The state of Florida executed Mark James Asay at the state prison in Raiford on Thursday evening. Asay, 53, was executed at 6:22 p.m. local time without incident, according to Florida corrections officials.
Asay, who was white, was convicted and sentenced to death in 1988 for the 1987 shooting deaths of Robert Lee Booker, 34, a black man, and Robert McDowell, 26, who was mixed race, white and Hispanic.
On Thursday afternoon, the US Supreme Court denied a stay of execution request on Asay’s behalf without comment. Marty McClain, Asay’s lawyer, had filed a final appeal with the court, arguing that his client was wrongly convicted on an unreliable ballistics report and made-up testimony from a jailhouse informant.
Florida Governor Rick Scott, a Republican, also refused to grant Asay clemency.
Highlighting the racially disproportionate application of the death penalty in Florida, Asay is the first white person in the state put to death for the murder of a black person since the US Supreme Court reinstated the death penalty in 1976. Since that time, at least 20 of the 92 Florida inmates executed were black men convicted of murdering white victims, according to the Death Penalty Information Center (DPIC).
Asay, who prosecutors said was a white supremacist, claimed in his final interview that he was not a racist. He said he had gotten a number of racist tattoos when he was in prison at age 19 because he wanted to “fit in” with a white supremacist gang and “keep safe,” but had since had most of them covered up or “burnt off.”
Asay’s execution was the first in Florida in 18 months, after the US Supreme Court ruled Florida’s capital sentencing laws unconstitutional. The high court ruled that the old system was illegal because it gave judges, not juries, the power to hand down a death sentence. Since then, the state legislature has passed a law requiring a unanimous jury recommendation for the death penalty.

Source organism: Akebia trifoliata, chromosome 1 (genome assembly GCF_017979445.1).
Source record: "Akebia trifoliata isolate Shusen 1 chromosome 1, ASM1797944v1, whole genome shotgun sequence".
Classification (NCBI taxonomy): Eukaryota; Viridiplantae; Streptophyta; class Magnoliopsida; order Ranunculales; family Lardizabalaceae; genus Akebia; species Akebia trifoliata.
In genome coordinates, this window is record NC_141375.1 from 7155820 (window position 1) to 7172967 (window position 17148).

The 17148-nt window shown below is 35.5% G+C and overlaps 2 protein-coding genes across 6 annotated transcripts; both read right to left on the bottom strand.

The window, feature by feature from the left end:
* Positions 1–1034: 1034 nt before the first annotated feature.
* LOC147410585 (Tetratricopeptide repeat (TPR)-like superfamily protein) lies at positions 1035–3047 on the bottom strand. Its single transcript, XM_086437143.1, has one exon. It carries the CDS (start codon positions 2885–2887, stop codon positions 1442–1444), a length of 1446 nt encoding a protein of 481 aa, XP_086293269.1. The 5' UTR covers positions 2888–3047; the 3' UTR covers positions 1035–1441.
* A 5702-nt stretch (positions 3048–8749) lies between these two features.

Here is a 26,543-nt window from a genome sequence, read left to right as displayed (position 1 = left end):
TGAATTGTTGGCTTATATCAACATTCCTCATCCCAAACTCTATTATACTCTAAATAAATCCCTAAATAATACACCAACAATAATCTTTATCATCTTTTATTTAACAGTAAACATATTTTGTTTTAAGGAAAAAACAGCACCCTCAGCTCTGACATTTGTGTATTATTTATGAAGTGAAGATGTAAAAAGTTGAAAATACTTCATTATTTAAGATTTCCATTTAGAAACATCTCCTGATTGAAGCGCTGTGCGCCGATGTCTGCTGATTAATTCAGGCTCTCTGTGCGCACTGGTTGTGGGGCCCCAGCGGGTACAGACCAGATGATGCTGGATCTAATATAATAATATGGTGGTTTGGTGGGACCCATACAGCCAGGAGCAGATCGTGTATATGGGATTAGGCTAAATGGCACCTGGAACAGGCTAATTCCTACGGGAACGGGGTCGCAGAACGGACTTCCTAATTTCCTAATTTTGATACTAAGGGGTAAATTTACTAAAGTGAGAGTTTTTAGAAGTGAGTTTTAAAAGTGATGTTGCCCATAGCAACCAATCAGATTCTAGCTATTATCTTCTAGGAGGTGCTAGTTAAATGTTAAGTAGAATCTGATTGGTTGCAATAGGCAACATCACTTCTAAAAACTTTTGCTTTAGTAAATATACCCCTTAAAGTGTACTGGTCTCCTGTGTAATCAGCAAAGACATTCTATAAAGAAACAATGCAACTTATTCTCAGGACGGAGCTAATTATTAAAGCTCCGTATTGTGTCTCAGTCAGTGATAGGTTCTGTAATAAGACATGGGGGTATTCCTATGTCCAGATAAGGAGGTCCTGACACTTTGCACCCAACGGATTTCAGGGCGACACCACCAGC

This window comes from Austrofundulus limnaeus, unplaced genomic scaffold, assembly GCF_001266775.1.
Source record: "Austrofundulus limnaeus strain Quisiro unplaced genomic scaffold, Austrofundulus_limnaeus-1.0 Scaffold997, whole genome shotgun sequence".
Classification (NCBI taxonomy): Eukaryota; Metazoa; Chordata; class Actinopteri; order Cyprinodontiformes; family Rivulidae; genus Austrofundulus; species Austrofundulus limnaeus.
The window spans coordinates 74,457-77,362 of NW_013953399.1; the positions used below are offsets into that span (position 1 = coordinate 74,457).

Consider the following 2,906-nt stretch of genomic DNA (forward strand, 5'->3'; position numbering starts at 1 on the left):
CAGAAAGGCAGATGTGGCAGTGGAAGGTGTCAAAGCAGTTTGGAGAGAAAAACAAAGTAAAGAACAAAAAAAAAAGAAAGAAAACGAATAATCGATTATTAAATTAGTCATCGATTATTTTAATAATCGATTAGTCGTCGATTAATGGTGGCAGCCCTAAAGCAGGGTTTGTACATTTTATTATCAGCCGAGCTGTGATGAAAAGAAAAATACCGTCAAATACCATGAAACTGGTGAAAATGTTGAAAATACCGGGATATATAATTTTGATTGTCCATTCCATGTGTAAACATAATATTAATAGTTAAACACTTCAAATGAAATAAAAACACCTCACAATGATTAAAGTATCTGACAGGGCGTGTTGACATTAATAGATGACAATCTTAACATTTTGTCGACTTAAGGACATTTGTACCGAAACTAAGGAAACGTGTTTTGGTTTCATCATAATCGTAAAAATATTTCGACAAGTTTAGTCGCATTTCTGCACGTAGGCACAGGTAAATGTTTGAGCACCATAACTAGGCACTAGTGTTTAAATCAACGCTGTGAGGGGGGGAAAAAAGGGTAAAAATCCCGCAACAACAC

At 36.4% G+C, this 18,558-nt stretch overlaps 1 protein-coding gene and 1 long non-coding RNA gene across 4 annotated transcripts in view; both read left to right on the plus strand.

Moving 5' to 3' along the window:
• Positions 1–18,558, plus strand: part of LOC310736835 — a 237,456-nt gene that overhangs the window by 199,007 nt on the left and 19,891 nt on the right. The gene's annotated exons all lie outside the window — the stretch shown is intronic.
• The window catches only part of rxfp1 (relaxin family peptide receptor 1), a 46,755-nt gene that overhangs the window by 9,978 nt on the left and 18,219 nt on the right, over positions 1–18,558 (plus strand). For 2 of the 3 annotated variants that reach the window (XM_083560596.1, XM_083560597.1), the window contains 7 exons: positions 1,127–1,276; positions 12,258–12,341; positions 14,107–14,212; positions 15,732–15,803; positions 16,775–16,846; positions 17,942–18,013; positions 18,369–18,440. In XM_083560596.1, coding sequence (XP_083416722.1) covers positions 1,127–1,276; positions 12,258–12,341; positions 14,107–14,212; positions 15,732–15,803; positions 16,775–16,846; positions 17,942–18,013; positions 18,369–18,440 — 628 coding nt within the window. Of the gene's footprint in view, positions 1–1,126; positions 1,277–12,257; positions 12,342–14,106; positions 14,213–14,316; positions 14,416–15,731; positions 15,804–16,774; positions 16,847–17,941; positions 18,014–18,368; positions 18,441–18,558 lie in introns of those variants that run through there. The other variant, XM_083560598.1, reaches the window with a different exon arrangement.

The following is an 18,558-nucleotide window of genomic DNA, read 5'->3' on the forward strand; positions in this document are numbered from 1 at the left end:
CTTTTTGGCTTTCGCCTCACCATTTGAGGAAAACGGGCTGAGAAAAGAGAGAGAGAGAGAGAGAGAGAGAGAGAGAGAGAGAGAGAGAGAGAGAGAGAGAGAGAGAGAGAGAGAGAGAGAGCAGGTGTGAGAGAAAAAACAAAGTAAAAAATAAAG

Assay was the first person executed by a new lethal injection protocol adopted in January, which includes the anesthetic etomidate, which is supposed to sedate the condemned inmate after he or she is strapped to the gurney. The second drug, rocuronium bromide, is a paralytic. It was the only the second time that the final drug, potassium acetate, which is used to stop a person’s heart, had been used.
A division of pharmaceutical giant Johnson & Johnson, Janssen, was the original inventor of etomidate. “Janssen discovers and develops medical innovations to save and enhance lives,” the company said in a statement, adding, “We do not condone the use of our medicines in lethal injections for capital punishment.” Etomidate is now off-patent and made by other generic manufacturers, and Florida has refused to divulge its source for the drug.
Like other states that continue to practice capital punishment, Florida has scrambled to come up with new medicines to put people to death after European and US drug companies have increasingly refused to sell the sedative midazolam and other drugs for use in executions.
Asay’s attorneys challenged the use of etomidate in his execution before the Florida Supreme Court, claiming their client could die in agony due to the unknown effects of the chemicals. Professor Robert Sneyd, a member of the Royal College of Anaesthetists in the UK, wrote, in a declaration presented to the court, “There has been no medical testing of any kind into the effects of this kind of dose on the human body and this dosage could result in a host of adverse effects.”
Sneyd said the nature of etomidate, which takes effect and recedes quickly, made it “likely that the subject of the execution will be awake for all or part of the potassium [acetate] injection,” which is supposed to stop the heart, possibly subjecting the prisoner to extreme pain.
The state Supreme Court lifted a previous stay in Asay’s case, finding that it was impossible to eliminate all potential pain when carrying out an execution. In a dissenting opinion, Justice Barbara Parienta wrote that the prisoner was being treated as “the proverbial guinea pig” for the drug and that its use would violate constitutional protections against cruel and unusual punishment.
In his seven-year tenure, Governor Scott has signed 23 death warrants, more than any other Florida governor in the modern era. In 2013, Scott signed a law to hasten executions by requiring the governor to sign a death warrant 30 days after a clemency review has been completed, and mandating that the execution be carried out within 180 days.
Since 1973, 27 people have been freed from death row in Florida following the discovery of new DNA evidence, findings of prosecutorial misconduct or eyewitness misidentification, or other factors. Scott’s fast-track execution process makes it highly likely that innocent people have been and will continue to be sent to their deaths.
The new Florida law requiring a unanimous jury for all capital defendants is retroactive, but only for sentences after 2002. Mark Asay’s case, therefore, did not qualify for review.
There are more than 350 inmates on Florida’s death row, but more than 200 have no chance of having their sentences reviewed. Of the 1,459 executions in the US since 1976, Florida has carried out the fourth most, with 92. Texas has executed the most, at 543, followed by Virginia, with 113, and Oklahoma, with 112.